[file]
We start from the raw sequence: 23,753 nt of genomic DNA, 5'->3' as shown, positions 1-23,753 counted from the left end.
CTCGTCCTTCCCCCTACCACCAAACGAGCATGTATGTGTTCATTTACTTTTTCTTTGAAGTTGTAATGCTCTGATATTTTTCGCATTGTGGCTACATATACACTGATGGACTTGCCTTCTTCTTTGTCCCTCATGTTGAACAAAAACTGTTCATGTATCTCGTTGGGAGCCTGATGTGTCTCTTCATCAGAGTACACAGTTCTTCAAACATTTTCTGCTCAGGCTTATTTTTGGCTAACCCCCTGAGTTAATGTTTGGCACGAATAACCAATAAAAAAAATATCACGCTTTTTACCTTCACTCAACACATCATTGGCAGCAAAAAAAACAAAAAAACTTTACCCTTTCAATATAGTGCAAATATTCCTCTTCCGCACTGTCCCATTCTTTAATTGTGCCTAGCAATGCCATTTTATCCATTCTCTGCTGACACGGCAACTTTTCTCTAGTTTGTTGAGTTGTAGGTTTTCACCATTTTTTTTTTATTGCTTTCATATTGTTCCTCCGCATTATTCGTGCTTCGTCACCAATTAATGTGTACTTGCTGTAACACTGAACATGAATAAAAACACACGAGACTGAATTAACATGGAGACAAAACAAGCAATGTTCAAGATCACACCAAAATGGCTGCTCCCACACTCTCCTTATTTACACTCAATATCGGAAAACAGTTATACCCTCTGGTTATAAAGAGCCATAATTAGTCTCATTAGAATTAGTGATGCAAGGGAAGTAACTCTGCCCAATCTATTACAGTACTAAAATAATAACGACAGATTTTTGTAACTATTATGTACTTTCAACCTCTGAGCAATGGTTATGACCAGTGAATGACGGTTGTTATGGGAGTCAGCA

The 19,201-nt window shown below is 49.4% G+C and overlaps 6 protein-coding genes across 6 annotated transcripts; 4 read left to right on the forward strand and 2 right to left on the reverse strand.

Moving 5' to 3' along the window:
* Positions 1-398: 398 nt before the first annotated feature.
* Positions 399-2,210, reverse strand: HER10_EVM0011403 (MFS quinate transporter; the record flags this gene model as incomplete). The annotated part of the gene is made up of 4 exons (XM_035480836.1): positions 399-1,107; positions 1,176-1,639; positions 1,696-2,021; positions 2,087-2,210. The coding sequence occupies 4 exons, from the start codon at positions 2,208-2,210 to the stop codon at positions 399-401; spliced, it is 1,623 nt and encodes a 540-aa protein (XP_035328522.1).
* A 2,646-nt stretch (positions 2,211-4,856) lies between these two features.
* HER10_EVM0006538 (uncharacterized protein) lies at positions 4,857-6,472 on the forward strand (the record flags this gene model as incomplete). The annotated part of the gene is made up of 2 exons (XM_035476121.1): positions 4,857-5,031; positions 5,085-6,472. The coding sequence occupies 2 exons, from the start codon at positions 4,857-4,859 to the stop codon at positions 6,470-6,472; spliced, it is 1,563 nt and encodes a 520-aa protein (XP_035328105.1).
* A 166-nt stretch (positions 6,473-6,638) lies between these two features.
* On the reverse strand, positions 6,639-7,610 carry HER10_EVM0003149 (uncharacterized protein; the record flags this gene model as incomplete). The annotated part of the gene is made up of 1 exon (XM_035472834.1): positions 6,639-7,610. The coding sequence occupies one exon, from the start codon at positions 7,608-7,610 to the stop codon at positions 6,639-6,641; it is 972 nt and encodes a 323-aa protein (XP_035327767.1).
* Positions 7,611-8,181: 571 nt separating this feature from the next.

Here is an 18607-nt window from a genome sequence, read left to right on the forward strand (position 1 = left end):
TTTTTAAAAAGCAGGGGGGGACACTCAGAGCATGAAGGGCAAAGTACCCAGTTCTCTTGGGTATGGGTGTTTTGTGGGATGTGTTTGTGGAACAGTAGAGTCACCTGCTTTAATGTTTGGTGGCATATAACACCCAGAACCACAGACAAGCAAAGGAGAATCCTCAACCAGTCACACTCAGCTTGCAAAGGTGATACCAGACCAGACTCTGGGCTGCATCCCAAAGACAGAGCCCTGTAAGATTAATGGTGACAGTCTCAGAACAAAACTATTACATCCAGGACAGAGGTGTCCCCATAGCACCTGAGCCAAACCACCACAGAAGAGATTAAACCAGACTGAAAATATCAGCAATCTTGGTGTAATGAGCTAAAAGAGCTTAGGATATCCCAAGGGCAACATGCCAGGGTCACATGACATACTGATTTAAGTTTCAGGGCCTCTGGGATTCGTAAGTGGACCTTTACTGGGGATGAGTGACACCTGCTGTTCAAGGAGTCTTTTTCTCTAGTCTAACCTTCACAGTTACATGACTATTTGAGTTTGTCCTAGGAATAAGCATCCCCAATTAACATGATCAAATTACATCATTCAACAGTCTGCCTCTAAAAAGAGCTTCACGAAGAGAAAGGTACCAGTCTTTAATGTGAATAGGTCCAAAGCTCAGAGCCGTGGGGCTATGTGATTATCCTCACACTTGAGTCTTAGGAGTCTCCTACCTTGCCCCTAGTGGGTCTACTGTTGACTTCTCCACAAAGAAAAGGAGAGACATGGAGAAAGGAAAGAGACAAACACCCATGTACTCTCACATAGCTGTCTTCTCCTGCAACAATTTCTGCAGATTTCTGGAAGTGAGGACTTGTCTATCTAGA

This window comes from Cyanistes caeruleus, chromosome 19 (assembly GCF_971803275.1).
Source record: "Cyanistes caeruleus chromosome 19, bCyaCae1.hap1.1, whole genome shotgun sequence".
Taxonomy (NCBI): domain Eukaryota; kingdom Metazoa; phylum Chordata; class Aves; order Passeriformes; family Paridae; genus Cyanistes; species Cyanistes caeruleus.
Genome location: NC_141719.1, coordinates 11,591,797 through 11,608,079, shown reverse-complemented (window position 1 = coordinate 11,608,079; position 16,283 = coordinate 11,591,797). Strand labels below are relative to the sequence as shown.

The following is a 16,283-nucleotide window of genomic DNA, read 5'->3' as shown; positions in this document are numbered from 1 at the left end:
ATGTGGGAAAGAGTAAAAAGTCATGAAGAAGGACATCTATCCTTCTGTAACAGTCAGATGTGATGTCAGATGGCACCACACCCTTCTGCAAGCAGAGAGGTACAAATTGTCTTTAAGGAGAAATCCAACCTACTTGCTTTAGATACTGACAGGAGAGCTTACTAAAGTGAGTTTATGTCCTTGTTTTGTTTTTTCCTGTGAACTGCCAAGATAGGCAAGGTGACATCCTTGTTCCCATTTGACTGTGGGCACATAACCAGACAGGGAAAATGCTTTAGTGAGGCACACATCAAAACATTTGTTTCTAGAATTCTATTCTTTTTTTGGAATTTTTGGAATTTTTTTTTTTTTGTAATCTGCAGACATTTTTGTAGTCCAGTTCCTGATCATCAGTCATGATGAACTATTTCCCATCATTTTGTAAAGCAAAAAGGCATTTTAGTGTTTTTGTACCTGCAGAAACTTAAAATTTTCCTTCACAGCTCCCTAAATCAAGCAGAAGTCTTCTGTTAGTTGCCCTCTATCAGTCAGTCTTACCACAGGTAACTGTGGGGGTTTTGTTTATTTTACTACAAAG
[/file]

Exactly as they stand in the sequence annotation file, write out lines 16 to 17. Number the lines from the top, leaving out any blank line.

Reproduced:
Taxonomy (NCBI): domain Eukaryota; kingdom Metazoa; phylum Chordata; class Aves; order Passeriformes; family Paridae; genus Cyanistes; species Cyanistes caeruleus.
Genome location: NC_141719.1, coordinates 11,591,797 through 11,608,079, shown reverse-complemented (window position 1 = coordinate 11,608,079; position 16,283 = coordinate 11,591,797). Strand labels below are relative to the sequence as shown.